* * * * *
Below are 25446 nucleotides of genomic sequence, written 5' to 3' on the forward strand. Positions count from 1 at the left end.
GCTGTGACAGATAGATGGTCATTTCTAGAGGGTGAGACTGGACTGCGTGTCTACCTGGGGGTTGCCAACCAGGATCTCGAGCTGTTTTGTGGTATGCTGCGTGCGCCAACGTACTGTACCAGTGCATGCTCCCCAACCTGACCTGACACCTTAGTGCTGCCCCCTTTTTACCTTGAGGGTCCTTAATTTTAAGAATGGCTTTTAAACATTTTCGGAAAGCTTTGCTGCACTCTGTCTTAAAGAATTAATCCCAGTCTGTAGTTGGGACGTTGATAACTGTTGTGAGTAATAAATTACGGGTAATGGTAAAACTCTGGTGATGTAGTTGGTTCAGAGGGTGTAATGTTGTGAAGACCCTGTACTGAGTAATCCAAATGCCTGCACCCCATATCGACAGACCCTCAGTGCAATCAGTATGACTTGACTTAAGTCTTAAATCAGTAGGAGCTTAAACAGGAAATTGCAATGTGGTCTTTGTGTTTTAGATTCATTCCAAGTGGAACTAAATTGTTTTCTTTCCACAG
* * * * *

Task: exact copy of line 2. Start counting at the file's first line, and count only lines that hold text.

GCTGTGACAGATAGATGGTCATTTCTAGAGGGTGAGACTGGACTGCGTGTCTACCTGGGGGTTGCCAACCAGGATCTCGAGCTGTTTTGTGGTATGCTGCGTGCGCCAACGTACTGTACCAGTGCATGCTCCCCAACCTGACCTGACACCTTAGTGCTGCCCCCTTTTTACCTTGAGGGTCCTTAATTTTAAGAATGGCTTTTAAACATTTTCGGAAAGCTTTGCTGCACTCTGTCTTAAAGAATTAATCCCAGTCTGTAGTTGGGACGTTGATAACTGTTGTGAGTAATAAATTACGGGTAATGGTAAAACTCTGGTGATGTAGTTGGTTCAGAGGGTGTAATGTTGTGAAGACCCTGTACTGAGTAATCCAAATGCCTGCACCCCATATCGACAGACCCTCAGTGCAATCAGTATGACTTGACTTAAGTCTTAAATCAGTAGGAGCTTAAACAGGAAATTGCAATGTGGTCTTTGTGTTTTAGATTCATTCCAAGTGGAACTAAATTGTTTTCTTTCCACAG